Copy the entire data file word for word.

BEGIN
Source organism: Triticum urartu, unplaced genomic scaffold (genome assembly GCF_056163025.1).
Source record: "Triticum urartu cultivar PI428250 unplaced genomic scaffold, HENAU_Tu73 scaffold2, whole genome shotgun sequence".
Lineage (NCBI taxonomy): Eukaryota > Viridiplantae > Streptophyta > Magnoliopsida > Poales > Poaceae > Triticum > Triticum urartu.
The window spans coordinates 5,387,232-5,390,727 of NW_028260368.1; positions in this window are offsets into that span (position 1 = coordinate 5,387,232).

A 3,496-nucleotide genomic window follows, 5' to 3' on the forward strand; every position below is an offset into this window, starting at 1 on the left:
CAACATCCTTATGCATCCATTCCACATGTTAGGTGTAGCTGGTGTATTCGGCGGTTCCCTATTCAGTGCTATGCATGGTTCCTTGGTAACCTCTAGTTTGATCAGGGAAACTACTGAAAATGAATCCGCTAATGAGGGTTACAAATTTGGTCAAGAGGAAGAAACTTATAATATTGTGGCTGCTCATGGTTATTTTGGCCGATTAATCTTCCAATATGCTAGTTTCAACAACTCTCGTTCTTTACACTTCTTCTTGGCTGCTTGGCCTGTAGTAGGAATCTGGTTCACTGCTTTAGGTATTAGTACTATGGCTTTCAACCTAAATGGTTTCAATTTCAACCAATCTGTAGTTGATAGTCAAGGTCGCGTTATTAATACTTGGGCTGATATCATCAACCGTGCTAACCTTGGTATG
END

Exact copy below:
Source organism: Triticum urartu, unplaced genomic scaffold (genome assembly GCF_056163025.1).
Source record: "Triticum urartu cultivar PI428250 unplaced genomic scaffold, HENAU_Tu73 scaffold2, whole genome shotgun sequence".
Lineage (NCBI taxonomy): Eukaryota > Viridiplantae > Streptophyta > Magnoliopsida > Poales > Poaceae > Triticum > Triticum urartu.
The window spans coordinates 5,387,232-5,390,727 of NW_028260368.1; positions in this window are offsets into that span (position 1 = coordinate 5,387,232).

A 3,496-nucleotide genomic window follows, 5' to 3' on the forward strand; every position below is an offset into this window, starting at 1 on the left:
CAACATCCTTATGCATCCATTCCACATGTTAGGTGTAGCTGGTGTATTCGGCGGTTCCCTATTCAGTGCTATGCATGGTTCCTTGGTAACCTCTAGTTTGATCAGGGAAACTACTGAAAATGAATCCGCTAATGAGGGTTACAAATTTGGTCAAGAGGAAGAAACTTATAATATTGTGGCTGCTCATGGTTATTTTGGCCGATTAATCTTCCAATATGCTAGTTTCAACAACTCTCGTTCTTTACACTTCTTCTTGGCTGCTTGGCCTGTAGTAGGAATCTGGTTCACTGCTTTAGGTATTAGTACTATGGCTTTCAACCTAAATGGTTTCAATTTCAACCAATCTGTAGTTGATAGTCAAGGTCGCGTTATTAATACTTGGGCTGATATCATCAACCGTGCTAACCTTGGTATG